Economic accountability: During land deals negotiations, communities are often promised some economic advantage they would get from such investments in the name of corporate social responsibility. Win-win rhetoric is used to get the consent from the communities. However, after the land is acquired none of the promises or commitments made are fulfilled. Investors are therefore required to be subjected to account on the models of investments they would use and how they conform to the needs of the communities. Women have a role to play to ensure that their participation in negotiations is not ceremonious but the one that can lead to meaningful results in reducing economic inequalities caused by gender inequalities.  

Social accountability: Local communities should be engaged to make sure that access to land is done equitably. The entire land governance at the local level should embrace the welfare of the communities. More importantly, communities should know their role and account in discharging such roles. For this to be done effectively, communities need capacity building programs that can enhance their understanding on the management of land and natural resources.

Civil Society Organization accountability: CSOs have a role in monitoring three other accountabilities discussed. They have to ensure that underlying principles of land governance and large scale land-based investments are accounted for. Strong civil society organizations can subject actors of large-scale agricultural investment to the rules of accountability through proper reporting and documentation of the violations of legal and regulatory framework. Furthermore, CSOs, can collect evidence for advocacy, create space for negotiation and dialogue, and build the capacity of communities that can ultimately hold duty bearers accountable.

I have discussed accountability from a conceptual point of view. It is important to dilate more on gender issues by looking at the practical aspect of it. In this regard, I will focus more on what civil society organizations can do in ensuring that gender issues are given proper space in the policy dialogue on large-scale agricultural investments.

  1. A need to change paradigm relating to women and land. There is assumption which is common among many CSOs, that if women are given access to land they will change. Access is not equal to ownership and neither is it to control. In fact, many women have access to land but they do not have control and ownership. Even when access is guaranteed, there are other social, cultural and religious aspects that can still hinder women from ownership and control of land.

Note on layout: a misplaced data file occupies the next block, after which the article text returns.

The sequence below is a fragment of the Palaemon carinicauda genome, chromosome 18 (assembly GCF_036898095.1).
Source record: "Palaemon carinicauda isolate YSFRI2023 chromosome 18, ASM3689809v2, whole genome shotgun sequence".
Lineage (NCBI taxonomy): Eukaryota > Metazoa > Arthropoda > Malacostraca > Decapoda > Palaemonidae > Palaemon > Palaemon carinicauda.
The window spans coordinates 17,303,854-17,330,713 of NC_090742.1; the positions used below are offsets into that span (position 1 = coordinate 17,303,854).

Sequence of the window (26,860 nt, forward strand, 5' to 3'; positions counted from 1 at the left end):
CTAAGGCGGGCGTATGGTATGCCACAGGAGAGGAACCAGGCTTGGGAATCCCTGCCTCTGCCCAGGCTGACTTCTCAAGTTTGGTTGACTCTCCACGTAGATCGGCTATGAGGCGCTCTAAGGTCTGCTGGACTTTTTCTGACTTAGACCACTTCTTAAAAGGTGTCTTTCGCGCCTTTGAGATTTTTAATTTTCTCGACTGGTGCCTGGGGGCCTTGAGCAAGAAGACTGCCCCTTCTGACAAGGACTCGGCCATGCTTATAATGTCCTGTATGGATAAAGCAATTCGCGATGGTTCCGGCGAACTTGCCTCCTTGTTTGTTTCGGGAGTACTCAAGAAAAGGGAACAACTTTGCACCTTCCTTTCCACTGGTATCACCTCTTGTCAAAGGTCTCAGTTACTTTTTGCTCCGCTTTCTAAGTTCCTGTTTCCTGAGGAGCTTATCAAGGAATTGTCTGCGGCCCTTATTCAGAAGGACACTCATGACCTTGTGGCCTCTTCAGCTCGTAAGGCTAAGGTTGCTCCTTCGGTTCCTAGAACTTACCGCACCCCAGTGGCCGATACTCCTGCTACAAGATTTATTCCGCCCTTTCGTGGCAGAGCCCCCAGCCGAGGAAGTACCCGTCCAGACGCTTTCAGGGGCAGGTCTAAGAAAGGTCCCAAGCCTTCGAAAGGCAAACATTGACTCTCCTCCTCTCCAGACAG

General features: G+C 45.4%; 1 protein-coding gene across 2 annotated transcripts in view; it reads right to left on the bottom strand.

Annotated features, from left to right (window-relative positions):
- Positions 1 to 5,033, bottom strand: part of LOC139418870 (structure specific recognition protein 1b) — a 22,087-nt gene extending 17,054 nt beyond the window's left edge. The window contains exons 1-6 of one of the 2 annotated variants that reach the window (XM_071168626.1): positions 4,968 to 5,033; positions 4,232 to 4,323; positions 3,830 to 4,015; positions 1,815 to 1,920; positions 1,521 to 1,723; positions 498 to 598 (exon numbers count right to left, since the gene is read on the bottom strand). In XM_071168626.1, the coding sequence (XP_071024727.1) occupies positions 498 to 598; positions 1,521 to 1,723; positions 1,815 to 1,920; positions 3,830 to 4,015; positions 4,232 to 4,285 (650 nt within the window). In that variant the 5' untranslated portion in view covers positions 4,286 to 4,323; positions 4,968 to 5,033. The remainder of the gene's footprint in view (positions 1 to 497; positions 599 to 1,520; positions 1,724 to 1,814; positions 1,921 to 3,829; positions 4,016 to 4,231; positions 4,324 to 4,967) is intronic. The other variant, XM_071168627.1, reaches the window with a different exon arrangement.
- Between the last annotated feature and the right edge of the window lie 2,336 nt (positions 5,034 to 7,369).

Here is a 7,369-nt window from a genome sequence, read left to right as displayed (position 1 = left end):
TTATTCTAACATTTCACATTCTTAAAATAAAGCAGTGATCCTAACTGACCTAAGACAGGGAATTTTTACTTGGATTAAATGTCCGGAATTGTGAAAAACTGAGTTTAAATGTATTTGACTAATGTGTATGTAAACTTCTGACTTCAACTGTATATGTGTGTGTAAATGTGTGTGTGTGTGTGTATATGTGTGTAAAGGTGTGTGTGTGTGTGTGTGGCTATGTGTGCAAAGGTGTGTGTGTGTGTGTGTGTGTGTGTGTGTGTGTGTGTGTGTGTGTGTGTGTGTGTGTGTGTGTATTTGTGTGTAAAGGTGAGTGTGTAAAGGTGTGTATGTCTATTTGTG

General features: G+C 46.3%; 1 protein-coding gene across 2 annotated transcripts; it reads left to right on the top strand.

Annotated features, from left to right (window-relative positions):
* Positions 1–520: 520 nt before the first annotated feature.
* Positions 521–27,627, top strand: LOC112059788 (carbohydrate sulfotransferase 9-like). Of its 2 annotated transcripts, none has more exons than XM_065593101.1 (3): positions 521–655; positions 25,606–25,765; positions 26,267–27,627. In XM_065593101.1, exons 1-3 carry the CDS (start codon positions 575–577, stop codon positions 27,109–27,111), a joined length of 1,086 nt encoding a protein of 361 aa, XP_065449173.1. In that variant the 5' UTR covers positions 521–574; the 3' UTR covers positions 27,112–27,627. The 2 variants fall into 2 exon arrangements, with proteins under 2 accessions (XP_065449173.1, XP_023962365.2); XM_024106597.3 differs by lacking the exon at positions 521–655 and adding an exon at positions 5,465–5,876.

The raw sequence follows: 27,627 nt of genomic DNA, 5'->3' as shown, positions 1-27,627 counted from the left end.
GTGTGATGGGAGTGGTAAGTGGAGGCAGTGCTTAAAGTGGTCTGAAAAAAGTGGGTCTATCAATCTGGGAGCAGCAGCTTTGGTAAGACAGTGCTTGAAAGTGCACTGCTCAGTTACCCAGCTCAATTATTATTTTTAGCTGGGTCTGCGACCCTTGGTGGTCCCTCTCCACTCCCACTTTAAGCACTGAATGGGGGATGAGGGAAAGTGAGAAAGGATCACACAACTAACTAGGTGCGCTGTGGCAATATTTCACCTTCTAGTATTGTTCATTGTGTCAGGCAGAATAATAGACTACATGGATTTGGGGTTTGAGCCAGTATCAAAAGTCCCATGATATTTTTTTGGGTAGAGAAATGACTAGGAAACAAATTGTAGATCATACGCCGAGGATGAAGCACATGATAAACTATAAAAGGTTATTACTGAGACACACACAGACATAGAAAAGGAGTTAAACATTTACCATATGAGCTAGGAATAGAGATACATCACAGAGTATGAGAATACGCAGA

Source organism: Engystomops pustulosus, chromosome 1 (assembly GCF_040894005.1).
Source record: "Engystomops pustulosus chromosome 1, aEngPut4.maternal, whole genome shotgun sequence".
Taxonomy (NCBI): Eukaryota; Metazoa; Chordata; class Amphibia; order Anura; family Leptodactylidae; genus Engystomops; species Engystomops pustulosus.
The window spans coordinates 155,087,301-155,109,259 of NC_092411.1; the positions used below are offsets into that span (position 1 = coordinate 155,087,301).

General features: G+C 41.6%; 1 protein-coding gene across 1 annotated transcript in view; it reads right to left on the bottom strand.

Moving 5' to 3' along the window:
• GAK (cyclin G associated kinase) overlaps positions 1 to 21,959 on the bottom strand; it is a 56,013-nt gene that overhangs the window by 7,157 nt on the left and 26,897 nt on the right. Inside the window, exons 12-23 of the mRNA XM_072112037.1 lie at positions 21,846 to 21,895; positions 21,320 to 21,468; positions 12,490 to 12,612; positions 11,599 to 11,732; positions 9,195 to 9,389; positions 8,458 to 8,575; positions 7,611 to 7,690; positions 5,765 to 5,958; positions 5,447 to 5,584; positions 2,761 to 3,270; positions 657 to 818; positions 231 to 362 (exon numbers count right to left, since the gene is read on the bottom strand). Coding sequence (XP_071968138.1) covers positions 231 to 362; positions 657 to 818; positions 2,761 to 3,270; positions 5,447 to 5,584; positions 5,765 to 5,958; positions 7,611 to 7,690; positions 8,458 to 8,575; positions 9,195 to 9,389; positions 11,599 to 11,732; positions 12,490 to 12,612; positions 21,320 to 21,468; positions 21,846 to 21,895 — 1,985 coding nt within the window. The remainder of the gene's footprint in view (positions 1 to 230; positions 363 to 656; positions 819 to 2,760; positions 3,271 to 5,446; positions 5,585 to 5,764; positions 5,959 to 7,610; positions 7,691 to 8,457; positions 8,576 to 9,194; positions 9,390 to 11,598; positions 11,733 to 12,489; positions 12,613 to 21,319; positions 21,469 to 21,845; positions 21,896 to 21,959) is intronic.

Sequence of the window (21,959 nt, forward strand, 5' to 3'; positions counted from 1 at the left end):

2. Need to change our approaches to legislations. Many Constitutions in Africa and specifically in Tanzania have equality and non-discrimination provisions. New waves of land reforms across Sub-Saharan African, including Tanzania, have included non-discrimination in access and ownerships of land. However, the reality is different. Women still face inequalities in our societies. There is need to link the law and social-cultural aspects of the society. Policy makers need to develop laws that are under genuine mechanism for implementation. Thus, to avoid absolute juridism. 
  3. Strengthen economic powers of women. Access to land has to go hand with hand with economic powers. Access to land is not an end in itself. While we put more emphasis on normative and ethical approaches we tend to forget economic powers. In many countries in West Africa, women groups are joining hands to strengthen economic powers of women to purchase land. Though the issue of sustainability can be raised against this approach, women groups in Tanzania can still seek a way on how this can work in their environment.
  4. Research.  More research needs to be done on contribution of women in agricultural sector and gender implications of large-scale agricultural investments. More data and gender disaggregated information isneeded in order to consolidate our arguments as we advocate for a change. In agricultural development, morefunding comes from the family and the contribution of women is critical. The State must appreciate and protect the first investors who are family farmers before it attracts more large-scale investment in agriculture.